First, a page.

With Hurricane Katrina having killed some 30 people at a beachside apartment complex here, some residents today have a newfound respect for nature and its deadly power.
As residents of the Gulf Coast begin to recover from Katrina, Mississippi appears to be the hardest hit. Gov. Haley Barbour has said there were unconfirmed reports that at least 80 people died in Harrison County alone, which includes Gulfport and Biloxi. The death toll was expected to rise as rescuers reached the hardest-hit and most-difficult-to-reach regions in the coming days.
Late Monday night, state rescue authorities said approximately 30 people were found dead at the Quiet Water Beach apartments, which collapsed under a 22-foot water surge from Katrina. Some residents chose to stay in their homes and attempt to ride out Katrina's fury instead of heeding state officials' warnings to evacuate.
One official said they paid for it with their lives.
"The major tragedy is that a lot of the deaths were preventable," said Jim Pollard, spokesman for the Harrison County emergency operations center. "But we're certainly grateful for the cooperation we did get."
Authorities said three other people were killed by falling trees and two died in a traffic accident in Alabama. Residents were told to go inland to places like Meridien, Miss., and to seek shelter, and people there survived Katrina. However, some people there have been amazed at the damage the storm inflicted as they surveyed the remains of Victorian homes destroyed by fallen trees.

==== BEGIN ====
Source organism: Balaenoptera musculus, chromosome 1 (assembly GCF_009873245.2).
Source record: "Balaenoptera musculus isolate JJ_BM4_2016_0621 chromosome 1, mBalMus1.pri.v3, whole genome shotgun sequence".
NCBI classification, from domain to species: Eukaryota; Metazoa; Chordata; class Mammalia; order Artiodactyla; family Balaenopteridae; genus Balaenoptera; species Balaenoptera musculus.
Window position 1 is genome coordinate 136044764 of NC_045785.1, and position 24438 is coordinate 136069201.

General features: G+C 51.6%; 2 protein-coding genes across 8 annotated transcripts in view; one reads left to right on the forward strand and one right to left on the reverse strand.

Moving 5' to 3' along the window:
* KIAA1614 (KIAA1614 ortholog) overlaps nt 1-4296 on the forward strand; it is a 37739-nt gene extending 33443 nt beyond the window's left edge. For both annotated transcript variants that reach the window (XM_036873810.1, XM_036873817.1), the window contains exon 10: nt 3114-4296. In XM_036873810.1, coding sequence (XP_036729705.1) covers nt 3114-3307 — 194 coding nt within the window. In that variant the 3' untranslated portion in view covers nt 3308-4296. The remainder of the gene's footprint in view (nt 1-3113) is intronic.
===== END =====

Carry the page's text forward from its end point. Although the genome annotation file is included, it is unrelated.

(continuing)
'I Was in a War Zone'
As authorities assess the damage and try to rescue those stranded and to recover the dead, Katrina's path is evident.
All along the Biloxi waterfront, houses have been wiped away, their foundations the only remnant of what stood there only days ago. Katrina washed away the entire first floors of some apartment buildings. The mangled metal of cars that were slammed against a church in a parking lot illustrates the power of what was once a Category 4 hurricane.
Dangerous winds and conditions prevented some authorities from reaching residents who decided to stay in their homes. Only by nightfall, after the winds had subsided, were authorities able to reach some residents and evacuate them because their buildings were deemed unsafe.
"I felt like I was in a war zone and I couldn't stand the noise any more," said Dorothy Foster, one resident.
Foster's mother stayed in her home when Hurricane Camille struck the region in 1969 and Foster said it withstood the storm's wrath. The structure was not so fortunate with Katrina, and Foster and her family are now homeless. But they are alive.
"It was gorgeous, wonderful," Foster said of her home. "It will never be again. It's gone. We don't know where we're going."
ABC News' David Kerley in Biloxi, Miss., and The Associated Press contributed to this report.